On 1st October 2009, China marked 60 years since the founding of the People’s Republic of China. During these six decades, the country transformed itself from the “Weak Man of Asia” to a world economic power.
Euromonitor International highlights the major achievements as well as challenges facing Chinese society and the economy, particularly over the 30-year period since the announcement of the “open door” policy in 1978.
- In 2001, China surpassed Japan as the world’s second-largest economy in terms of GDP, measured in purchasing power parity. However, based on GDP per capita, China is still significantly poorer than Japan;
- The Chinese urban population is expected to overtake the rural population in 2015 and top 1.0 billion by 2030;
- As a result of the one-child policy implemented since 1979, the Chinese population is ageing rapidly. By 2020, the proportion of people aged 65+ is forecast to reach 13.1% of the Chinese population, accounting for a quarter of the global elderly population;
- China leads the world in the number of university students and Internet users, having overtaken the USA in 2005 and 2008 respectively.
Source: Euromonitor International from national statistics/UN/IMF.
- Following the shift from a centrally planned mechanism to a market economy in the late 1970s, China has since the early 1980s recorded one of the fastest periods of economic growth in world history. In 2001, China surpassed Japan as the world’s second-largest economy in terms of GDP, measured in purchasing power parity (PPP). However, based on GDP per capita, China is still significantly poorer than Japan. In 2008, China’s GDP per capita, measured at purchasing power parity, stood at I$5,962 compared with Japan’s I$34,627 per capita.
|I$ billion; I$ per capita|
Source: Euromonitor International from International Monetary Fund (IMF), International Financial Statistics and World Economic Outlook/UN/national statisticsNote: Purchasing power parity (PPP) is a method of measuring the relative purchasing power of different countries’ currencies over the same types of goods and services.
Structure of demand
- China’s economic expansion has been driven by exports, which rose from 10.6% of GDP to 39.9% of GDP during 1980-2008. A large trade surplus also drove the country’s foreign exchange reserves, making China the world’s largest foreign reserve holder (with over US$2.1 trillion in June 2009). In the face of plunging exports as a consequence of the global economic downturn since late 2008, China is relying on government stimulus measures to boost domestic demand and fixed-asset investment. In the long term, however, the country aims to shift the foundation of economic growth from exports to private consumption, which accounted for 35.2% of GDP in 2008.
|RMB billion; annual % change|
Source: Euromonitor International from the IMF, International Financial Statistics.
- China’s robust economic growth since the early 1980s has been accompanied by a rapid increase in energy consumption. In 2008, total primary energy consumption was 4.8 times higher than 1980. China emerged from being a net oil exporter in the early 1990s to become the world’s third-largest net importer of oil in 2006. Amid concerns about energy security and energy efficiency, China has made an effort to diversify its energy supplies. However, coal still supplies the vast majority of China’s total energy consumption requirements (70.2% in 2008).
|Million tonnes of oil equivalent|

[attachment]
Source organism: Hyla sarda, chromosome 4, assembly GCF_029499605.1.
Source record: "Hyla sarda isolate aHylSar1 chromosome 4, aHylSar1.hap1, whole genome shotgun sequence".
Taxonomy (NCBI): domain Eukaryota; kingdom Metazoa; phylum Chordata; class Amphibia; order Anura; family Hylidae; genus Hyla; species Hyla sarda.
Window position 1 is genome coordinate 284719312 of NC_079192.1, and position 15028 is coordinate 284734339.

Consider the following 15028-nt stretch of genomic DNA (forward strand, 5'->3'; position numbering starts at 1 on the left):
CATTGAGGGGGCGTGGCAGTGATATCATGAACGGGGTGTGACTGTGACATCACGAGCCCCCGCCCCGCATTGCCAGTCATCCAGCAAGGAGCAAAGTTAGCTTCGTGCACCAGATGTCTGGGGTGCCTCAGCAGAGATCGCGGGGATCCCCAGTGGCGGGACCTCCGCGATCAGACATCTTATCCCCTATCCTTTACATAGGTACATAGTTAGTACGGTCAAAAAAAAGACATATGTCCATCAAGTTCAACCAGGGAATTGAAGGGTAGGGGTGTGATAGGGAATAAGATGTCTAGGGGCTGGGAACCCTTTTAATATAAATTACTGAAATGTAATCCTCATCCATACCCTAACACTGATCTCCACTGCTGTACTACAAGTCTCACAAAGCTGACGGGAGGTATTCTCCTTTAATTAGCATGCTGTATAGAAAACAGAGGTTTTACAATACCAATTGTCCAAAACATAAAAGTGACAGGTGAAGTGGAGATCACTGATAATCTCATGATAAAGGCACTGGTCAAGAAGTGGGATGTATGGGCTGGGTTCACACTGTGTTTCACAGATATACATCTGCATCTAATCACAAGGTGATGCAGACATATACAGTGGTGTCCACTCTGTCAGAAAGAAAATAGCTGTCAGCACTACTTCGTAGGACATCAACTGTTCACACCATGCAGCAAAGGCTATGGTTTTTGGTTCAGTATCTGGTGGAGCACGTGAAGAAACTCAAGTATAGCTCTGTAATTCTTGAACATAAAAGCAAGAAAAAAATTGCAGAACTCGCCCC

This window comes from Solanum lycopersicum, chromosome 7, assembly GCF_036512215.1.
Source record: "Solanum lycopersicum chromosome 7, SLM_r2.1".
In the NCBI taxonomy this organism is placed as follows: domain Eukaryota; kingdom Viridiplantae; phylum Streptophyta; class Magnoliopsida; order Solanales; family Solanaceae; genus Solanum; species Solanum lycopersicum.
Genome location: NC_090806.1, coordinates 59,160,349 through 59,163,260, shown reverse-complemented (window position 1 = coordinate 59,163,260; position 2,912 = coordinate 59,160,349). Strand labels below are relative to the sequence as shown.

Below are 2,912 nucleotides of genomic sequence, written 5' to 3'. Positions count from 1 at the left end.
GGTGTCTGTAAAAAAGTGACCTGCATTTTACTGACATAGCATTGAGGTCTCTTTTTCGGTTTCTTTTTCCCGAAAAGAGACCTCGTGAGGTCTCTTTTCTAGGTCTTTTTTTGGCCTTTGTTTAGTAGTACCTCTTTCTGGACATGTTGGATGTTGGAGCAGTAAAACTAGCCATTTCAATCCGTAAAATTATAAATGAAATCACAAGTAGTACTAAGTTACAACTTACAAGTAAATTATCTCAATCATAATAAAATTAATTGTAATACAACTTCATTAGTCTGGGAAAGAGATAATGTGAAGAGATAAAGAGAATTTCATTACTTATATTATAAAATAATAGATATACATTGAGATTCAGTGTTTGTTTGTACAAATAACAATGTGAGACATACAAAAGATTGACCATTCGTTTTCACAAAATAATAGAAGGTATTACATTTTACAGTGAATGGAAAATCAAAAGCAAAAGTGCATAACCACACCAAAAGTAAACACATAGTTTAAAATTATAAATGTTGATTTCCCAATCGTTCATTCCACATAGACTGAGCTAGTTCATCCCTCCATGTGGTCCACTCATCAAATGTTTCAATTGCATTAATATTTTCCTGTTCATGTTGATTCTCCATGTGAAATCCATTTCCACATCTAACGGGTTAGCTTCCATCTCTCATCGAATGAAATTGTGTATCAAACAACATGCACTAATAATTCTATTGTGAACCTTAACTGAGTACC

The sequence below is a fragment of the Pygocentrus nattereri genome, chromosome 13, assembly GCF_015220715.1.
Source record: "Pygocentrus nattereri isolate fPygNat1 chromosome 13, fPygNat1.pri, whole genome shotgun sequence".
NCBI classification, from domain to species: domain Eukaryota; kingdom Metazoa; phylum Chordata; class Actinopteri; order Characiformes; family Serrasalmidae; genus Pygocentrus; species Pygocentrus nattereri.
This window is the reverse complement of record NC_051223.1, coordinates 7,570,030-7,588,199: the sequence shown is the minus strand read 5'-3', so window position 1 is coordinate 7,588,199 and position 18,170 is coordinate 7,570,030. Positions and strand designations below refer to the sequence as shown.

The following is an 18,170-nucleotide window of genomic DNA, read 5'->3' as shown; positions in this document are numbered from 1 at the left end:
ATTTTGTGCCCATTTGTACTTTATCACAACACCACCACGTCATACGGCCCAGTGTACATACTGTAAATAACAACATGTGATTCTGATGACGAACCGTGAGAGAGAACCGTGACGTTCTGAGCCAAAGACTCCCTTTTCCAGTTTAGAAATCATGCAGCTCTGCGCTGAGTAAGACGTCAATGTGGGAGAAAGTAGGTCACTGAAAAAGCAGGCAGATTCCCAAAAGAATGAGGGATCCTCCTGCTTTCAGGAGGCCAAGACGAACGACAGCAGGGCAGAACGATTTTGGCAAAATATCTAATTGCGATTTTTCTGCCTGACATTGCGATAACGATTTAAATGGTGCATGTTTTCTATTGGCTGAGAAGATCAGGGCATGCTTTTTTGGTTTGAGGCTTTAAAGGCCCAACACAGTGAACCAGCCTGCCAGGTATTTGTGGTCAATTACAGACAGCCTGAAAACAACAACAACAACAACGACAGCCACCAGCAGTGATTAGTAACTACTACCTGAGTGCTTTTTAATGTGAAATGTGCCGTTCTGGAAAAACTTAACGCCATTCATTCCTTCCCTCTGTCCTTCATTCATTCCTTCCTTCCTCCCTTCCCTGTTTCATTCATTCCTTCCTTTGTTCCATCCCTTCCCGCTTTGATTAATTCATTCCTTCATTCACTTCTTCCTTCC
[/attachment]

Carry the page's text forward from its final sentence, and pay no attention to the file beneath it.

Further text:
Source: Euromonitor International from BP Amoco, BP Statistical Review of World Energy.
- The unprecedented pace of economic growth since the early 1980s has put enormous pressure on the environment. As the world’s largest polluter, China accounted for 23.4% of the world’s carbon dioxide emissions in 2008. In September 2009, China announced that it would curb its carbon intensity, measured as carbon emissions per unit of GDP, by a “notable margin” by 2020 from the 2005 level. It will do so by developing “vigorously” renewable energy and nuclear energy.
Source: Euromonitor International from Energy Information Administration of the US Government, International Energy Annual.
- The one-child policy implemented since 1979 has reduced China’s birth rate (from 22.5 births per 1,000 inhabitants in 1988 to 12.2 births per 1,000 inhabitants in 2008) and slowed population growth. At 1.3 billion people in 2008, however, the Chinese population is still the world’s largest, accounting for about one-fifth of the global total. The Chinese population is also ageing rapidly. By 2020, the proportion of people aged 65+ is forecast to reach 13.1% of the population (up from 9.4% in 2008 and 4.5% in 1978) and account for a quarter of the global elderly population;
Source: Euromonitor International from national statistics/UN.
- With an annual average of 18.7 million people migrating from rural areas to the cities since 2000, China is experiencing mass urbanisation. The Chinese urban population is expected to overtake the rural population in 2015 and top 1.0 billion by 2030. Rapid urbanisation puts strains on urban infrastructure and resources as well as depleting rural areas from sufficient labour supply.
Life and culture
- The infamous crushing of student-led pro-democracy demonstrations on Tiananmen Square in 1989 has not diminished the role of Chinese students in helping to bring about social and political change. In 2005, China overtook the USA to be the world leader in the number of university students, with 15.6 million students. China is also leading the world in Internet usage, having overtaken the USA in 2008 with 298 million users. Despite the government’s tight supervision of web contents, the growing student population will be an important driver of Internet usage in China, as students are the most active group of Internet users in the country.
Source: Euromonitor International from national statistics/UNESCO/International Telecommunications Union/World Bank/trade sources.